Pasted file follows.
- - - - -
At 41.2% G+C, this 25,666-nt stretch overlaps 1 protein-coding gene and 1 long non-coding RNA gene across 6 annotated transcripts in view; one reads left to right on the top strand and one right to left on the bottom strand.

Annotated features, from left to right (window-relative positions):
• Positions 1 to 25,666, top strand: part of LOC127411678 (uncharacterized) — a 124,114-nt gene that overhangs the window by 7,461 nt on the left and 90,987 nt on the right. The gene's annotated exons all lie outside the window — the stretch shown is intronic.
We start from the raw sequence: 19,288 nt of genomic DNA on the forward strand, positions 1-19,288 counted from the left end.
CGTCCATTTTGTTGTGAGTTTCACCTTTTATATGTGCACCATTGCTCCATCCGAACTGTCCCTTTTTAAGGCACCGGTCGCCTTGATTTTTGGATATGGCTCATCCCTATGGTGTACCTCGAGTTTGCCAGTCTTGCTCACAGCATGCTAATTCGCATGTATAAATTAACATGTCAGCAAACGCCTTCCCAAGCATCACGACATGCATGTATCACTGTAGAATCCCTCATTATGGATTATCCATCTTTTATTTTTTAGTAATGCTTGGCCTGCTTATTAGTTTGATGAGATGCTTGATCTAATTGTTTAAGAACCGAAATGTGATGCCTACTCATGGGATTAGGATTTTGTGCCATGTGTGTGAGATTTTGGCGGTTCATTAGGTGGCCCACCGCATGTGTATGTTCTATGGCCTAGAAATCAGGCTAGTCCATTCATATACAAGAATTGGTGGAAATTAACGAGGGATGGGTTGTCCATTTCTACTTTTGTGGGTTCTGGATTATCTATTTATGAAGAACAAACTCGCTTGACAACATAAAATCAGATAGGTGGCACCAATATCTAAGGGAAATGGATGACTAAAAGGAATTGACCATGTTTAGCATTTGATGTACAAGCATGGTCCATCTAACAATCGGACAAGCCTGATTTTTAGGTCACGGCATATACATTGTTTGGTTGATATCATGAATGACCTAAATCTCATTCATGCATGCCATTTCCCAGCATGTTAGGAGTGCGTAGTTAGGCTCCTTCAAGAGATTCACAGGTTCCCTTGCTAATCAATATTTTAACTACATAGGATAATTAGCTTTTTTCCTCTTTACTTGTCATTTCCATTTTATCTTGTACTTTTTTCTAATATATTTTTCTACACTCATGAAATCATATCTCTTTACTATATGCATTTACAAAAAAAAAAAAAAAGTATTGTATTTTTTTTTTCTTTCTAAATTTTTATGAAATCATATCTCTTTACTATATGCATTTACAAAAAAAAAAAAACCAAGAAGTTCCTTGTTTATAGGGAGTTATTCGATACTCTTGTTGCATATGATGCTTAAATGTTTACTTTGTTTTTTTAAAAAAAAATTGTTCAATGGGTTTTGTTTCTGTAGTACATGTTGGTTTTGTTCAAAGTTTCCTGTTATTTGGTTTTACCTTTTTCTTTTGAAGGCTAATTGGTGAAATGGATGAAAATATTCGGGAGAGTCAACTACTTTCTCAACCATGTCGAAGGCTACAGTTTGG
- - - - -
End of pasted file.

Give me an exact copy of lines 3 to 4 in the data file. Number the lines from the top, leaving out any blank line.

• Positions 1 to 25,666, top strand: part of LOC127411678 (uncharacterized) — a 124,114-nt gene that overhangs the window by 7,461 nt on the left and 90,987 nt on the right. The gene's annotated exons all lie outside the window — the stretch shown is intronic.
We start from the raw sequence: 19,288 nt of genomic DNA on the forward strand, positions 1-19,288 counted from the left end.